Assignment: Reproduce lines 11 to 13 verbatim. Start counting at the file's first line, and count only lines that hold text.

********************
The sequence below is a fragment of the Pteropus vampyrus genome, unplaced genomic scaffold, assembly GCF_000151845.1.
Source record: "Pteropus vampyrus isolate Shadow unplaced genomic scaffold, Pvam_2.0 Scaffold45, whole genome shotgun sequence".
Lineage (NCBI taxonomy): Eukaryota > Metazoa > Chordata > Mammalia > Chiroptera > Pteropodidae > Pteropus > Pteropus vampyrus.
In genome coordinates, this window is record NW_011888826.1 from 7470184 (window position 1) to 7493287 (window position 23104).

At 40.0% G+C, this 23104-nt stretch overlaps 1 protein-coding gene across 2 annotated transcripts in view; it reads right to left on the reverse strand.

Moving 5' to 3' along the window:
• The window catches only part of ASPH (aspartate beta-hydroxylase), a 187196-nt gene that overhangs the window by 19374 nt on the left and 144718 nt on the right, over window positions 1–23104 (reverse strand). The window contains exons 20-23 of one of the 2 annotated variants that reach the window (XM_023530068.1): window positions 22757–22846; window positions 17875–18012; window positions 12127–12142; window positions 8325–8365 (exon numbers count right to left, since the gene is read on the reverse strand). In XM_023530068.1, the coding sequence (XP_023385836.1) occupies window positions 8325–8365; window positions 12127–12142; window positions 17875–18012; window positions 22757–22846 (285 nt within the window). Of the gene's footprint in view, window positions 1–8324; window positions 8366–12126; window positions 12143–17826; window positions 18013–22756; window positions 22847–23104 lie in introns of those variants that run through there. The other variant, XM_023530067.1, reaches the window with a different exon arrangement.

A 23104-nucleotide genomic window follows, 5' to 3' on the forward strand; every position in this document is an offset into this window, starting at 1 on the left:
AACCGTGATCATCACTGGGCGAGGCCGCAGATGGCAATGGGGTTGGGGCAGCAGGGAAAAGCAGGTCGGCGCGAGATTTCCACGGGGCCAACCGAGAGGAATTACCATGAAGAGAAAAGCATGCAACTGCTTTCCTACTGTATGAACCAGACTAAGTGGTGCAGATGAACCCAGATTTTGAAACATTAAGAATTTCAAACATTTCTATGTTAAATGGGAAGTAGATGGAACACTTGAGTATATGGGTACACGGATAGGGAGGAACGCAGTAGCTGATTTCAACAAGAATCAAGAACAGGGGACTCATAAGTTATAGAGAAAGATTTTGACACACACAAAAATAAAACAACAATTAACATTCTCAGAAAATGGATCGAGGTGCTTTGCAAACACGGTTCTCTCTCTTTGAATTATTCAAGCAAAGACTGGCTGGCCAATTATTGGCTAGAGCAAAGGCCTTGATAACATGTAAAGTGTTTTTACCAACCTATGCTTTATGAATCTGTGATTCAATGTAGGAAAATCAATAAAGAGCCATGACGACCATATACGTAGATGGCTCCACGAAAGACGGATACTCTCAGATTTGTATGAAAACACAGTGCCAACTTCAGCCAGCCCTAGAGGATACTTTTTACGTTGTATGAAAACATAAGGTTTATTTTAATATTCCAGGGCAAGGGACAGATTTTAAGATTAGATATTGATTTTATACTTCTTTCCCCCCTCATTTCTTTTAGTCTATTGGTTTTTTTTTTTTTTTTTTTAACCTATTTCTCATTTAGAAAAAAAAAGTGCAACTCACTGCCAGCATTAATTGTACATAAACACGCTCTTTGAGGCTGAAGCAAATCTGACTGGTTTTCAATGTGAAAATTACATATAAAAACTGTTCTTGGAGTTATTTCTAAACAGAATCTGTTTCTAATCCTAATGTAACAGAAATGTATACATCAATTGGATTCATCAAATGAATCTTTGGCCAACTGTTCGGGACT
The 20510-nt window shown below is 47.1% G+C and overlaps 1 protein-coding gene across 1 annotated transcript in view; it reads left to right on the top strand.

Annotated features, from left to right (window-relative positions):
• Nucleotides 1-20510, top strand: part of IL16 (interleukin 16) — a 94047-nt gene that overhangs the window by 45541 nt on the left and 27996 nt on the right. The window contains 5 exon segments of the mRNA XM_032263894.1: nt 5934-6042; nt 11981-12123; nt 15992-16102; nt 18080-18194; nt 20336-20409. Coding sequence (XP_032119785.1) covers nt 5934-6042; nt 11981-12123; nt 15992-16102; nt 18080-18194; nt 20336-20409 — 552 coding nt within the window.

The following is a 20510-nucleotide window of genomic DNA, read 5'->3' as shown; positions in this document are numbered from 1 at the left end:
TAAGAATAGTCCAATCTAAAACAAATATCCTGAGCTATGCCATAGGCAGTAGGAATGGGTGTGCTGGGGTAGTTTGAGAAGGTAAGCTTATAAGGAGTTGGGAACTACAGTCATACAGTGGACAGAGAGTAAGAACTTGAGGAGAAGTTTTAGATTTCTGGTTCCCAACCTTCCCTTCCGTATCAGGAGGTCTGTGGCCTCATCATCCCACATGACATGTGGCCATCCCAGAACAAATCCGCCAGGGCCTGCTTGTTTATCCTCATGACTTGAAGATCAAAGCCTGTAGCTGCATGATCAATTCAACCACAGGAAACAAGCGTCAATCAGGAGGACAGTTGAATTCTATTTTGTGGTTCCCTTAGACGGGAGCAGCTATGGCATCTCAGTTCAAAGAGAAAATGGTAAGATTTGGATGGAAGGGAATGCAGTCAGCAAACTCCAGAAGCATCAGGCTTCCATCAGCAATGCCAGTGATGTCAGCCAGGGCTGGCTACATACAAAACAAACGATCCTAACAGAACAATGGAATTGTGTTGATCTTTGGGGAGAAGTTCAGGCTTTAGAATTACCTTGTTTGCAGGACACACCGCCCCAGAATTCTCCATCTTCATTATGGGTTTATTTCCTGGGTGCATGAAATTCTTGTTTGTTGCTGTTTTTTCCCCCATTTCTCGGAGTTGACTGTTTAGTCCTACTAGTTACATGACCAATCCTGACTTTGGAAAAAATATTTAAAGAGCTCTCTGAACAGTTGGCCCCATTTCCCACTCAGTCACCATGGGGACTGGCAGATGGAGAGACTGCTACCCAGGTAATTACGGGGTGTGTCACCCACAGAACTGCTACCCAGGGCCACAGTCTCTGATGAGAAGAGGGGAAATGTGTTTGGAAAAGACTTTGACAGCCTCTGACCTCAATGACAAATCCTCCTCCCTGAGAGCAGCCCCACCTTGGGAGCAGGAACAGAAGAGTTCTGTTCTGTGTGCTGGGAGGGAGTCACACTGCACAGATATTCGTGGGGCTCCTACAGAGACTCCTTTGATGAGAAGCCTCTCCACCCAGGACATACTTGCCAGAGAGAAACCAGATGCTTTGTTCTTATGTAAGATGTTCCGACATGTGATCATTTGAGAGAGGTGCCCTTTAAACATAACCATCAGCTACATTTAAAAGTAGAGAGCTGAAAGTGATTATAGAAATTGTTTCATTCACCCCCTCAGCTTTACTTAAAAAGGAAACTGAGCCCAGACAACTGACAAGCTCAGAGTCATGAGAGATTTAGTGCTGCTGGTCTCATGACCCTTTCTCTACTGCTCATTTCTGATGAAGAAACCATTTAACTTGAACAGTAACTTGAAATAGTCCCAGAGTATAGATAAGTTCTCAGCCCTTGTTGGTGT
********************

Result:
Annotated features, from left to right (window-relative positions):
• Nucleotides 1-20510, top strand: part of IL16 (interleukin 16) — a 94047-nt gene that overhangs the window by 45541 nt on the left and 27996 nt on the right. The window contains 5 exon segments of the mRNA XM_032263894.1: nt 5934-6042; nt 11981-12123; nt 15992-16102; nt 18080-18194; nt 20336-20409. Coding sequence (XP_032119785.1) covers nt 5934-6042; nt 11981-12123; nt 15992-16102; nt 18080-18194; nt 20336-20409 — 552 coding nt within the window.

The following is a 20510-nucleotide window of genomic DNA, read 5'->3' as shown; positions in this document are numbered from 1 at the left end: